Monday, October 27, 2008

Tea leaves about who will win

Electoral today compares trends in the Electoral College during the 2004 cycle to trends in the Electoral College during the 2008 cycle. The comparison suggests that neither Bush nor Kerry dominated the Electoral College projections in 2004 the way that Obama has dominated them this year.

Gallup observes that in the past 14 elections, that is, the elections between 1952 and 2004, the candidate who leads in the Gallup poll a week prior to the election wins the popular vote. There have been two exceptions to this rule:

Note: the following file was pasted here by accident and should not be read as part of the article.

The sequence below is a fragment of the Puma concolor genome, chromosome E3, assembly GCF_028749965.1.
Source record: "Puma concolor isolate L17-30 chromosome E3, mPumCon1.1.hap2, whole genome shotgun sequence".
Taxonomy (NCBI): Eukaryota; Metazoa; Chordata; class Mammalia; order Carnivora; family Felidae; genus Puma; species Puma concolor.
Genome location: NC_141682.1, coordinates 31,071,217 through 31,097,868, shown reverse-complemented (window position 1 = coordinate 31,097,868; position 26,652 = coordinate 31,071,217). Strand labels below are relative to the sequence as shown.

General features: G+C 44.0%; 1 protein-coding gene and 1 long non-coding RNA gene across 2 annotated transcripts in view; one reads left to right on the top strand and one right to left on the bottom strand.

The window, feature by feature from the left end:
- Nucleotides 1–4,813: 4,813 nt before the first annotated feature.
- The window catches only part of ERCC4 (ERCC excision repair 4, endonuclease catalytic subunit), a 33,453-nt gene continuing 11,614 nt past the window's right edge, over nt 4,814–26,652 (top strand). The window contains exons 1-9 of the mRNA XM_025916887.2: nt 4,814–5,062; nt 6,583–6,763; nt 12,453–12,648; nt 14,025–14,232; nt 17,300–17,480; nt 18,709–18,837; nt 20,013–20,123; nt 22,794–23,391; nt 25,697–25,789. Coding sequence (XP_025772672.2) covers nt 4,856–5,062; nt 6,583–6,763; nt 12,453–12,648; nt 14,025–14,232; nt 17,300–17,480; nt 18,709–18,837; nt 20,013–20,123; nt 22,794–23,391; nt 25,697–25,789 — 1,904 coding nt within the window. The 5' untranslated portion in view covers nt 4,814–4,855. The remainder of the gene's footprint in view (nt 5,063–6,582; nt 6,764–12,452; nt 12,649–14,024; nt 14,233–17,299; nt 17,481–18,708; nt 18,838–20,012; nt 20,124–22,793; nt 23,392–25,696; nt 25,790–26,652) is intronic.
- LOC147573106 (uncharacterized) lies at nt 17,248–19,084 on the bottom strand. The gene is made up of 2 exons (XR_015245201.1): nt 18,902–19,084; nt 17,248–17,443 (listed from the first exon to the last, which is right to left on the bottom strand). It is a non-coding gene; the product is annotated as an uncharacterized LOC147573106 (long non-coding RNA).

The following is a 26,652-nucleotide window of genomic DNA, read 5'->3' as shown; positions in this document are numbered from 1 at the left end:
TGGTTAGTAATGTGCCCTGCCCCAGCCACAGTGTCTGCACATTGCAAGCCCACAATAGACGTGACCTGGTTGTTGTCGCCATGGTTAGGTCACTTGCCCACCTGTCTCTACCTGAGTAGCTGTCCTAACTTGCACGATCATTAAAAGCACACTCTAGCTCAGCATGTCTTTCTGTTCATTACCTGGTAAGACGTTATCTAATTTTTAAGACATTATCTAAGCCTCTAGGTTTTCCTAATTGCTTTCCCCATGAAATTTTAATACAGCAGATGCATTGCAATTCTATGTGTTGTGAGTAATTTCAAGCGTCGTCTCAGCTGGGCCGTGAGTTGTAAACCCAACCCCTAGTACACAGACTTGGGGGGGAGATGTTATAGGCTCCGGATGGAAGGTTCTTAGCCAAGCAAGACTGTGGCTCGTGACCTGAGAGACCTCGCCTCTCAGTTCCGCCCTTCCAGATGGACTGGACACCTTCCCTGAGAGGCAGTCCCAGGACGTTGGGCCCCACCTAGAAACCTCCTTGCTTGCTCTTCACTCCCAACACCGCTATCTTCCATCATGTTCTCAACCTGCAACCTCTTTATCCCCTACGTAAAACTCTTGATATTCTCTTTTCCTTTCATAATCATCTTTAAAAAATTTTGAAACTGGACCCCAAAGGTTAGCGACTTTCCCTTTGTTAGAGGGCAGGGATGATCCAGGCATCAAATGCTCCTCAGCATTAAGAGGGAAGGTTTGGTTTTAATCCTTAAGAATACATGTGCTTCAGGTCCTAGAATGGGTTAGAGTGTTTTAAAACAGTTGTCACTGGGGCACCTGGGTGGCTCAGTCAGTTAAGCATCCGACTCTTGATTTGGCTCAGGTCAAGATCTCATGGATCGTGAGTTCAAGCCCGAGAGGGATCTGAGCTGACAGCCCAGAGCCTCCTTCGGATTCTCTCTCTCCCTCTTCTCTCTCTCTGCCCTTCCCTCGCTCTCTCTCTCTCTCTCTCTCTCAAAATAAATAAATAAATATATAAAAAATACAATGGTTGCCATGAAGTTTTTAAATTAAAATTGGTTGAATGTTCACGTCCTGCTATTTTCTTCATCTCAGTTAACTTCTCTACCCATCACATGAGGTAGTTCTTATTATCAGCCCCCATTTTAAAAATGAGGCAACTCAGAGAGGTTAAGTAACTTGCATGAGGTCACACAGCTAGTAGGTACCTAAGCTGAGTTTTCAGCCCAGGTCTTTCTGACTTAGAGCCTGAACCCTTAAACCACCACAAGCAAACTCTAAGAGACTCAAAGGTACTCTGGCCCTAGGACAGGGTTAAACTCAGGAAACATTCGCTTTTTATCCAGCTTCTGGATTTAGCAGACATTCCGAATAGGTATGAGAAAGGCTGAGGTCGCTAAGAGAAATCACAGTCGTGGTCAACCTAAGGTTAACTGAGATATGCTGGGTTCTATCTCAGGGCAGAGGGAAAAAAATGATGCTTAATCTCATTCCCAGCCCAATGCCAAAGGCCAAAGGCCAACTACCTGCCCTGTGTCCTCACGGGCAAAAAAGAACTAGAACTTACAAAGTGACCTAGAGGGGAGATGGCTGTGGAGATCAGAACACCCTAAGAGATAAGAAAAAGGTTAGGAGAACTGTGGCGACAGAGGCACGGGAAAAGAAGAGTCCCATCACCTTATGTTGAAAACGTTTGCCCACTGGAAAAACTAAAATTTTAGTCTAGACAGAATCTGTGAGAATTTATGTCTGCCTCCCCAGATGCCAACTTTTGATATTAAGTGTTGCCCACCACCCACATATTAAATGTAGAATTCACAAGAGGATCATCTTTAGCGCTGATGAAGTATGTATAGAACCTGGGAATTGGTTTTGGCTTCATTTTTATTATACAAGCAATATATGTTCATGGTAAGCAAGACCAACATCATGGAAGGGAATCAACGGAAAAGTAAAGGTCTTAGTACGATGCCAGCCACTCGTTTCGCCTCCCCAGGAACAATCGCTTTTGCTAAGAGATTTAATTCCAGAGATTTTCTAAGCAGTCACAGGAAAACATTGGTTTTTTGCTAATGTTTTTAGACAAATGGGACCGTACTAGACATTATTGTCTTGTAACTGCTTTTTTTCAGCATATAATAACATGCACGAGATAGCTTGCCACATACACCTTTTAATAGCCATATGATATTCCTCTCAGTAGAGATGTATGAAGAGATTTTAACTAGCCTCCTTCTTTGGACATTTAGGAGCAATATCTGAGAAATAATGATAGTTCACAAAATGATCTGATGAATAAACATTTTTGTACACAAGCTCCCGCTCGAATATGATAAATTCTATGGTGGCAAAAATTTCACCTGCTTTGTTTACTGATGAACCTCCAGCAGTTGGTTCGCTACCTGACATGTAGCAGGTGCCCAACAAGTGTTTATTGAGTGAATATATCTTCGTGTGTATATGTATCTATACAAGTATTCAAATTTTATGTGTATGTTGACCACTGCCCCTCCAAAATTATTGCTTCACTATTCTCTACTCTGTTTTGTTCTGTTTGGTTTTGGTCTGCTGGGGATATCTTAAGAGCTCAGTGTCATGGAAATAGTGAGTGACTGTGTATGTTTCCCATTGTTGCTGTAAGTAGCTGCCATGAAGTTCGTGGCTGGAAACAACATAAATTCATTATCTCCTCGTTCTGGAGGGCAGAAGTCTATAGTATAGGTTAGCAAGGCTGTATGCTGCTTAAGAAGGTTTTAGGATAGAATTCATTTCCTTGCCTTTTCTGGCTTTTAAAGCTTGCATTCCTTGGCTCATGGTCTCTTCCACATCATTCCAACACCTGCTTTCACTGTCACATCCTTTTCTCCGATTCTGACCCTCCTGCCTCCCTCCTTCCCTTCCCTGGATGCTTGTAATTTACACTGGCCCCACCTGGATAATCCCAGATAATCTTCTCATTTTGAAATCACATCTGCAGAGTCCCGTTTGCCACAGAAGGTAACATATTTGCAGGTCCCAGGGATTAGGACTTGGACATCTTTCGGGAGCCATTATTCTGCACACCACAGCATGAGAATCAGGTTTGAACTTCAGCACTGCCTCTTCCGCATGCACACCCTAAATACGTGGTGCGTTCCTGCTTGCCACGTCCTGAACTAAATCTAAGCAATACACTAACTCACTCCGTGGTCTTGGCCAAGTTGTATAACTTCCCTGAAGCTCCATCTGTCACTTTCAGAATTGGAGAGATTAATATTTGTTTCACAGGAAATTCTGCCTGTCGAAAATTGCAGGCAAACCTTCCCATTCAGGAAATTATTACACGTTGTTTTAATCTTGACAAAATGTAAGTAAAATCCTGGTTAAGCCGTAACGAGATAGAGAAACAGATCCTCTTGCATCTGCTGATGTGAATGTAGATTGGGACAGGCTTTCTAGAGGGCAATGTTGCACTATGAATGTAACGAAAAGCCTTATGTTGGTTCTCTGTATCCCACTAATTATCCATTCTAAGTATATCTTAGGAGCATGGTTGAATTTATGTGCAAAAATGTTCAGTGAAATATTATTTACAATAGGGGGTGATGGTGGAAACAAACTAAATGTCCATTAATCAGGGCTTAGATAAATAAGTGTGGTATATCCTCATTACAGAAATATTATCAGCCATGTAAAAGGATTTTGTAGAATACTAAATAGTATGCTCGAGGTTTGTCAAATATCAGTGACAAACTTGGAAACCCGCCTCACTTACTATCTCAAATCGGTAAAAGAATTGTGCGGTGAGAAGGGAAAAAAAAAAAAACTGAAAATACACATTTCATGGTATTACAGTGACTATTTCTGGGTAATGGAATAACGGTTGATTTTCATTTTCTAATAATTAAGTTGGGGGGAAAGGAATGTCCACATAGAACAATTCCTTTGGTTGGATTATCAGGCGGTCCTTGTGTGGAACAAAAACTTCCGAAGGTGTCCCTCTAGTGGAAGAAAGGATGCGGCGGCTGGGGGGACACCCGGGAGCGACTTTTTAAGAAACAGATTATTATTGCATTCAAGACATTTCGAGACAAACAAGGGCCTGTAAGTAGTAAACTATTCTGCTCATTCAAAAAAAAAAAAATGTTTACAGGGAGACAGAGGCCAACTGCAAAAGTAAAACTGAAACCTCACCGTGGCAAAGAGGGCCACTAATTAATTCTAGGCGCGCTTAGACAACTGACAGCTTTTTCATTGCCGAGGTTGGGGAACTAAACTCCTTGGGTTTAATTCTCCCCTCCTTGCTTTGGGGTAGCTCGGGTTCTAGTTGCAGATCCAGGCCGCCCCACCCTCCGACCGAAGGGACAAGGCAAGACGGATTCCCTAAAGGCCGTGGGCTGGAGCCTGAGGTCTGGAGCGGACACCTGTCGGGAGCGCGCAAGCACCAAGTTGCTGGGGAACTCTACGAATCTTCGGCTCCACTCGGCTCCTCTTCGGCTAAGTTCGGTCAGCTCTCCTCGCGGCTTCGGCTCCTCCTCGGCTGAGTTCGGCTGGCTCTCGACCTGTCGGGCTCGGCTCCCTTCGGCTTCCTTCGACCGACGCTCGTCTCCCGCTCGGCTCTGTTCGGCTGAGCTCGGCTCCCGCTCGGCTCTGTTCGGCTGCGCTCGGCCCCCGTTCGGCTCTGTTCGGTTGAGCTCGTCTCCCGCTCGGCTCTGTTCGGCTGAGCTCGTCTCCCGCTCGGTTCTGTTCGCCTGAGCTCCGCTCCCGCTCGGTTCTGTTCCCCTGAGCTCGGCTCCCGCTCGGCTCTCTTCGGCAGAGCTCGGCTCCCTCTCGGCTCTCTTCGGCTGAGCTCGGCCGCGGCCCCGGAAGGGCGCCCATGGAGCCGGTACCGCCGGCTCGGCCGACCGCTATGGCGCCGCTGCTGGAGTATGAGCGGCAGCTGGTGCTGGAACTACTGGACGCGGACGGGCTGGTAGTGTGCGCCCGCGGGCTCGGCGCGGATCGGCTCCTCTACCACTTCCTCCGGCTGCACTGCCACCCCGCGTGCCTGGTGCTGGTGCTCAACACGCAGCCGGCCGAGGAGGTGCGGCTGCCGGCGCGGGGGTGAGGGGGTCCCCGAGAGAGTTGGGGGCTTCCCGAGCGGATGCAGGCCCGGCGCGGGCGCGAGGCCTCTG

1980: In 1980, Jimmy Carter led a week out by a total of 8 points among registered voters and 3 points among likely voters. Subsequent to this poll, Carter and Reagan debated, and Reagan moved into the lead among likely voters by 3 points.

2000: In 2000, the race narrowed the last several days, and Gore surged ahead to win the popular vote.

1980 is the only time that the candidate who trailed in the Gallup poll a week out actually emerged as the winner of the presidential election. Gallup concludes:
With only one week left in Campaign 2008, history is on the side of Barack Obama. It would be unusual -- although not unprecedented -- to see his recent 7- to 9-point leads among registered voters and 4- to 7-point leads among traditional likely voters shrink enough between now and the election to put the presidency within McCain's reach.
It doesn't matter. I'm nervous enough to work to make it so. Are you, too?


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